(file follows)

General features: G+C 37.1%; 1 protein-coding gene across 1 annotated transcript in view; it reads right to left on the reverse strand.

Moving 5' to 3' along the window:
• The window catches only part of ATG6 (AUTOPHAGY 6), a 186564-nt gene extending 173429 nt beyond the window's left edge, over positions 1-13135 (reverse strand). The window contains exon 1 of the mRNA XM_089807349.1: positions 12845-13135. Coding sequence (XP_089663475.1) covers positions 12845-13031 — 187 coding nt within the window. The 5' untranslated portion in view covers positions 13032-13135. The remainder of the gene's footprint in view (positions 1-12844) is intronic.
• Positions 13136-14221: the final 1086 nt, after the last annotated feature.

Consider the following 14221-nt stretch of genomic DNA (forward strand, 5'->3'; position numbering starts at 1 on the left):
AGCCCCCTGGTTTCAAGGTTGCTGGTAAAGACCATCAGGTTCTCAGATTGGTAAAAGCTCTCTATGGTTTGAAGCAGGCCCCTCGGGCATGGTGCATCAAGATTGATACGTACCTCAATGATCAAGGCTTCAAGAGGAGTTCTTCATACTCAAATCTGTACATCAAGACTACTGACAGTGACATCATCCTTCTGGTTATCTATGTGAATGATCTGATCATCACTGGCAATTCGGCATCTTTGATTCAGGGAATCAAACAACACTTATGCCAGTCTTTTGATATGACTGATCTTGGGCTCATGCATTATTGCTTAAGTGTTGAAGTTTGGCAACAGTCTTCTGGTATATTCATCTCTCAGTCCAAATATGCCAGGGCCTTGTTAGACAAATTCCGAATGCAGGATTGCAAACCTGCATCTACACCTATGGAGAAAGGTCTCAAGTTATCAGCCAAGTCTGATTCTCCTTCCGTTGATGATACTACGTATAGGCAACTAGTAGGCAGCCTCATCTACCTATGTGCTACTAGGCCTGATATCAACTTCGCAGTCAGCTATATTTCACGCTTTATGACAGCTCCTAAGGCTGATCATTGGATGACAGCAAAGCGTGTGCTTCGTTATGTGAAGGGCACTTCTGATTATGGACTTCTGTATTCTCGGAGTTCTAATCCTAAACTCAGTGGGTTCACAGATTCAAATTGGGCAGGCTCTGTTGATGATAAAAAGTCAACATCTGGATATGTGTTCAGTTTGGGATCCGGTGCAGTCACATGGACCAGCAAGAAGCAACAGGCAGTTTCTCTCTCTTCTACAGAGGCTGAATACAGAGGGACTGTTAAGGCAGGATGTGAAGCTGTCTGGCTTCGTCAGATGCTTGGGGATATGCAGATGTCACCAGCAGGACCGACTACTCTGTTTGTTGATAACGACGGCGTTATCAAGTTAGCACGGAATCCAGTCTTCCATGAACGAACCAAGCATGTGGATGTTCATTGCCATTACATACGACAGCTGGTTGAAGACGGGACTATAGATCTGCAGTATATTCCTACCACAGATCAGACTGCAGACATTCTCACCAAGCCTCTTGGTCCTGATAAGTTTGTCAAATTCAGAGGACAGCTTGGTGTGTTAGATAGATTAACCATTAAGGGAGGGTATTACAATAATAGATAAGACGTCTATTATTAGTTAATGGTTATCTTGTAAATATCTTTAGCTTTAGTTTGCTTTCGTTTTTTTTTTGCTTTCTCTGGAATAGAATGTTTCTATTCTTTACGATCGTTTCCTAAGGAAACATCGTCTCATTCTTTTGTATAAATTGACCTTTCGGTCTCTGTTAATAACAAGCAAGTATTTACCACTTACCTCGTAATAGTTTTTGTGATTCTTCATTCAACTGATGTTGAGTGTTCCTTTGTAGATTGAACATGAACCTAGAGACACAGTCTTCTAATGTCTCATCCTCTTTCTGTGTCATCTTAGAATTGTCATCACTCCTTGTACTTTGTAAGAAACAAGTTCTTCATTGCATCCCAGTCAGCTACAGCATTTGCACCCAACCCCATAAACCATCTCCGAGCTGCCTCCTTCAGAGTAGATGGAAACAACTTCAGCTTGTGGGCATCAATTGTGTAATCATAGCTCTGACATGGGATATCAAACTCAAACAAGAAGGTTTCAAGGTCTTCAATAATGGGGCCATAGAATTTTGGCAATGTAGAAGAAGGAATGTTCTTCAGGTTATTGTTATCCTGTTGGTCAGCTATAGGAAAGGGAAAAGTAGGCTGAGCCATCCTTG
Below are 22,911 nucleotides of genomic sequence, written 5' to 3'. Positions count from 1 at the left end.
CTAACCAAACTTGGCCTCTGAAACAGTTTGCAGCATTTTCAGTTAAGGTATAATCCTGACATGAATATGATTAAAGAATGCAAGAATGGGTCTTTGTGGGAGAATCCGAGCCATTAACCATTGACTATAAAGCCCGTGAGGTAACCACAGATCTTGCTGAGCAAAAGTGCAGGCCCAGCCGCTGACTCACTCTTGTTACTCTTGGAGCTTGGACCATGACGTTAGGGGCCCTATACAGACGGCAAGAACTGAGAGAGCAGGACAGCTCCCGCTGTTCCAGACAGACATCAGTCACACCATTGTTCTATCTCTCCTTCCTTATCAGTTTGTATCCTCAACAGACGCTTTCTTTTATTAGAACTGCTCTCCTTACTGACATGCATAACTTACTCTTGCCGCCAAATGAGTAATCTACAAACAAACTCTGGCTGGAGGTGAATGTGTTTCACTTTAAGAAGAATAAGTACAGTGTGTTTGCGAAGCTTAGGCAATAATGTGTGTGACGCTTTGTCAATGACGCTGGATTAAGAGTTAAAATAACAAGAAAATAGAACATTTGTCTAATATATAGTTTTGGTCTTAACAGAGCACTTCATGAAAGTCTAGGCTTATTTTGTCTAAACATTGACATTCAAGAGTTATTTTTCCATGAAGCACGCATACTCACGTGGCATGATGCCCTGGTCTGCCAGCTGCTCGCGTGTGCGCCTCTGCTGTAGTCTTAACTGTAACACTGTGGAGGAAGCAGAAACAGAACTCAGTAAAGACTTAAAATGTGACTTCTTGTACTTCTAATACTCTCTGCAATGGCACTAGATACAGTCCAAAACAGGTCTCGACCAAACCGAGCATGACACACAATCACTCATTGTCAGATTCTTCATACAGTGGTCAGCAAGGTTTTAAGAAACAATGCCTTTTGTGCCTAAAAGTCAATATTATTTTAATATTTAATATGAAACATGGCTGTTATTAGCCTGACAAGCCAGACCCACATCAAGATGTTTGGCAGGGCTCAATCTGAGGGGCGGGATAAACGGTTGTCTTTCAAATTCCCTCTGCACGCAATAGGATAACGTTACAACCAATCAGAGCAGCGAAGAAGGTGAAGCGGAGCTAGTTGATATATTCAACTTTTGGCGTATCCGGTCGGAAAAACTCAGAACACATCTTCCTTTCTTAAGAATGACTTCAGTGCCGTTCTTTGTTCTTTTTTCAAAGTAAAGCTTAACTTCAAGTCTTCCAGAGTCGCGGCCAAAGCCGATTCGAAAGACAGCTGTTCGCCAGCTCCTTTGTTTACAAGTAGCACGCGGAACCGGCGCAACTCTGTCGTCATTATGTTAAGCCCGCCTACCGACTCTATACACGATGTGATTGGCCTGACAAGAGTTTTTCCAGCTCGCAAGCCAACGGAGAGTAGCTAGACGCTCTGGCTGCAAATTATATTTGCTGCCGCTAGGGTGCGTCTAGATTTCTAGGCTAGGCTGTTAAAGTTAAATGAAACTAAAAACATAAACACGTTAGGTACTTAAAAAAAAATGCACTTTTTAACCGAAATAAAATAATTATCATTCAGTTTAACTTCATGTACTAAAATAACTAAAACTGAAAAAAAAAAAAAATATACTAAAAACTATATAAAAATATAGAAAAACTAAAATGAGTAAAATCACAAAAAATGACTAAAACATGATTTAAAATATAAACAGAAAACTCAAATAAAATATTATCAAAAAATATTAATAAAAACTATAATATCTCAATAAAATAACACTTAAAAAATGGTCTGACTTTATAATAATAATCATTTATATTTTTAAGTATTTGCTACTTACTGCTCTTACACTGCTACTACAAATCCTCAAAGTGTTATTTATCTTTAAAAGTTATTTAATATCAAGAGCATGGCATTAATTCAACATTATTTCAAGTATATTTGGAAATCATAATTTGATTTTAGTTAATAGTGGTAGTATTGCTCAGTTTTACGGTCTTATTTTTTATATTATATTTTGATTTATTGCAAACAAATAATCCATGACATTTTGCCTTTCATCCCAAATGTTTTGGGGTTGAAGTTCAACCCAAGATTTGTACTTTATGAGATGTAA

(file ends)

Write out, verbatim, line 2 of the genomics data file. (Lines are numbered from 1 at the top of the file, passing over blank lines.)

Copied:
Moving 5' to 3' along the window: